By Laine Doss
By Bill Wisser
By Dana De Greff
By Laine Doss
By Zachary Fagenson
By Laine Doss
By Zachary Fagenson
By Carla Torres
It was the largest illegal slaughterhouse raid in state history.
Det. Mario Fernandez, a beefy, baby-faced Miami-Dade cop who transferred from the auto theft division to agriculture crimes because he's an animal lover, was in the enforcement motorcade. He mostly remembers the smell when he stepped from his marked Dodge pickup. "It was a strong odor of death," he recalls. "It was this overpowering odor of blood and animal feces... The animals were being fed garbage and the entrails of other animals."
The farm belonged to Ramiro Perez, a lanky, high-decibel 56-year-old Cuban-American, who was soon cuffed and booked on charges of creating a sanitary nuisance and running a business without a license. "I thought they were going to arrest me for murder," he explains in Spanish three months later as his wife serves soapy cortaditos in their dimly lit, comfortable home on SW 102nd Place. "How could they send so many police for this?"
Perez survived some of the most brutal years of the Castro regime before fleeing Cuba in 1986. Thirty-six of his relatives were killed for political insubordination, he says, and he spent much of his life on the run. When you're desperate to pack fat onto your bones, no meat is taboo. "We would eat whatever we could find," he says matter-of-factly. "Horses, cats, dogs."
This past fuels his distaste for heavy-handed government regulation — and the farm raid reminds him of old-country betrayal. "My neighbors are communists," he seethes. "They spy on me and report me to the police, just like they did in Cuba."
Detective Fernandez believes Perez might have been suffering financially. "He couldn't afford to feed all of those animals," the cop says. "It costs $500 to keep a horse for a month. I think Perez was killing animals for neighbors just to keep his head above water."
This isn't the first time authorities in Perez's adopted country have cramped his style. In 1994, he was hit with a domestic violence suit, a case file that has since been destroyed and which Perez refuses to explain. Five years later, when he owned a convenience store called Perez Discount in Little Havana, he was busted by City of Miami cops for selling black-market diet pills. He claimed the several bottles found were for his wife's use, and the case was never prosecuted.
And in 2003, he was convicted of misdemeanor assault and battery after beating a man he says challenged him over a parking spot.
Rap sheets are common among farmers who have been investigated for illegal slaughter, says Detective Fernandez: "They often have priors. You might see drugs or violent crimes. And yeah, there's a fear of retaliation for residents that makes them not want to report these farms to police."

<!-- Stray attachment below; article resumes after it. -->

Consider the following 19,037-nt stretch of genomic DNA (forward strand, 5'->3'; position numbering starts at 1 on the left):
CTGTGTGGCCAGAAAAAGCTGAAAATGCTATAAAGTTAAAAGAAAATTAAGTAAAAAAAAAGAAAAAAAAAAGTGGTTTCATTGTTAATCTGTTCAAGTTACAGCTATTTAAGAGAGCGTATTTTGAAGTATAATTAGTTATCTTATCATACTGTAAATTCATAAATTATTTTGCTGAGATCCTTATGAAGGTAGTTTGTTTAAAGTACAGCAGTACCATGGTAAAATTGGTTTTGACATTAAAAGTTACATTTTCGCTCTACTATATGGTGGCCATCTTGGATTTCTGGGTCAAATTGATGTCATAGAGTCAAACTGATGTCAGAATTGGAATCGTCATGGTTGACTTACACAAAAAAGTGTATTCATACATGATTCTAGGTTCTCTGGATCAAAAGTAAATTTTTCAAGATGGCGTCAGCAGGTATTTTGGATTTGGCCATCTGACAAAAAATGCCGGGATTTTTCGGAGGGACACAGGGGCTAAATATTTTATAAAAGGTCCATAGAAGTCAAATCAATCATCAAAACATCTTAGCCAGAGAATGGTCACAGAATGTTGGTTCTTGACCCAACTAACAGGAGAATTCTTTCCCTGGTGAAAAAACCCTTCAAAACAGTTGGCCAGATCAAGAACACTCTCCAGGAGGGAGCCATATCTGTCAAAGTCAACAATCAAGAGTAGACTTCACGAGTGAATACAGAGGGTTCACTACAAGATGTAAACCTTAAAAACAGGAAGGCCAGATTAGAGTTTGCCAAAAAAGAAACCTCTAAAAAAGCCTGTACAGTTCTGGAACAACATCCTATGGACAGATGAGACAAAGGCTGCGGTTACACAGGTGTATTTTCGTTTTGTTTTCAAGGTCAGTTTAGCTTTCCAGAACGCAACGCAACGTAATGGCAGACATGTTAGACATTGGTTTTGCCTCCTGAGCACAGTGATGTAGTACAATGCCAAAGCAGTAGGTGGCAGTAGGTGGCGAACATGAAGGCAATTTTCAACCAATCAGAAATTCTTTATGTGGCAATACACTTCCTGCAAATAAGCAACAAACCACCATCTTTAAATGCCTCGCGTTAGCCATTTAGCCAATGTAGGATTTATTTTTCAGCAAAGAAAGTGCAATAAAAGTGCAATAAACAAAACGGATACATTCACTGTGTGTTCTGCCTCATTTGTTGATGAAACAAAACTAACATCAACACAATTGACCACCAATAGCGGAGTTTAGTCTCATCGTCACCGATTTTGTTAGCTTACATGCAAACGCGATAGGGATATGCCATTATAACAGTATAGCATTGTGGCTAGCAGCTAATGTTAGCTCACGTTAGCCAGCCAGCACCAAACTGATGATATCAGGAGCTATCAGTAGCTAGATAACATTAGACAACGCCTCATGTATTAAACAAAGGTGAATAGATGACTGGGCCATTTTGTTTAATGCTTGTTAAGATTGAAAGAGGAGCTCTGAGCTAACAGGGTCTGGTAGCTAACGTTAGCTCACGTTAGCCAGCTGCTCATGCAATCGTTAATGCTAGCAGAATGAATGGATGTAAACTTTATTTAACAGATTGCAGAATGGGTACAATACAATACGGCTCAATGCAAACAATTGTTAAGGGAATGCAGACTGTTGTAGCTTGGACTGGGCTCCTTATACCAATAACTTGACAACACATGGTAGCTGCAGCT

Perez insists he never killed anything on the farm unless it was for his own family's table. The animals were for sale live, he says, and the horses were for his family to ride. He sometimes spies on his former steeds inside the corral where the county now keeps them. "Those animals were my life," he laments, "and they took it from me."
He claims the confiscation has cost him $300,000, and now his padlocked farmland is up for sale.
The fines came to only $338, but Perez isn't yet clear of scrutiny. "There may be more charges forthcoming from other agencies," hints Miami-Dade Police spokesman Bobby Williams.
Perez is off the hook for one violation. It's illegal to slaughter a horse for human consumption, but "what appeared to be horse meat was found by inspectors to be beef," Fernandez says. "At this point, horse consumption in general is still mostly rumor."
That's a rumor given legs by another illegal slaughter case. Two days before last Thanksgiving, a neighbor's tip led cops to the home of unemployed 39-year-old Hialeah resident Ricardo Caonwahi. Their noses led them to his dumpster, where they found the cleaned carcass of a pony. Hialeah Police charged him with three sanitary and animal cruelty misdemeanors, alleging he had killed his own miniature horse with plans to eat it.
Caonwahi maintains he found the pony dead — and cleanly cut into four pieces — on the side of Okeechobee Road. What inspired him to wash it in his bathtub and roast it? Childhood excursions to Hialeah-area farms with his Argentine father, where Dad would order the equestrian delicacy. "Whenever you're low in fiber, just eat a piece of horse," Caonwahi casually advises. "The farmers kill it right there or keep it in fridges. You've got to know somebody... Not just anybody can go in and say, 'Hey, can I have some horse meat?'"
After cleaning the carcass, Caonwahi says, he grew squeamish and decided against eating it. The sanitary nuisance charges have been dropped, but his animal cruelty defense will soon be heard in front of a jury.
Though the county swarms with illegal butchers, instances of prosecution are rare. Neither Detective Fernandez nor USDA spokeswoman Eamich knows of other local cases. "We might get a tip that there's a possible animal slaughter setup," Fernandez explains. "When we get there, they've cleaned everything up — the blood, the knives. They can just claim they're raising animals. It's very frustrating."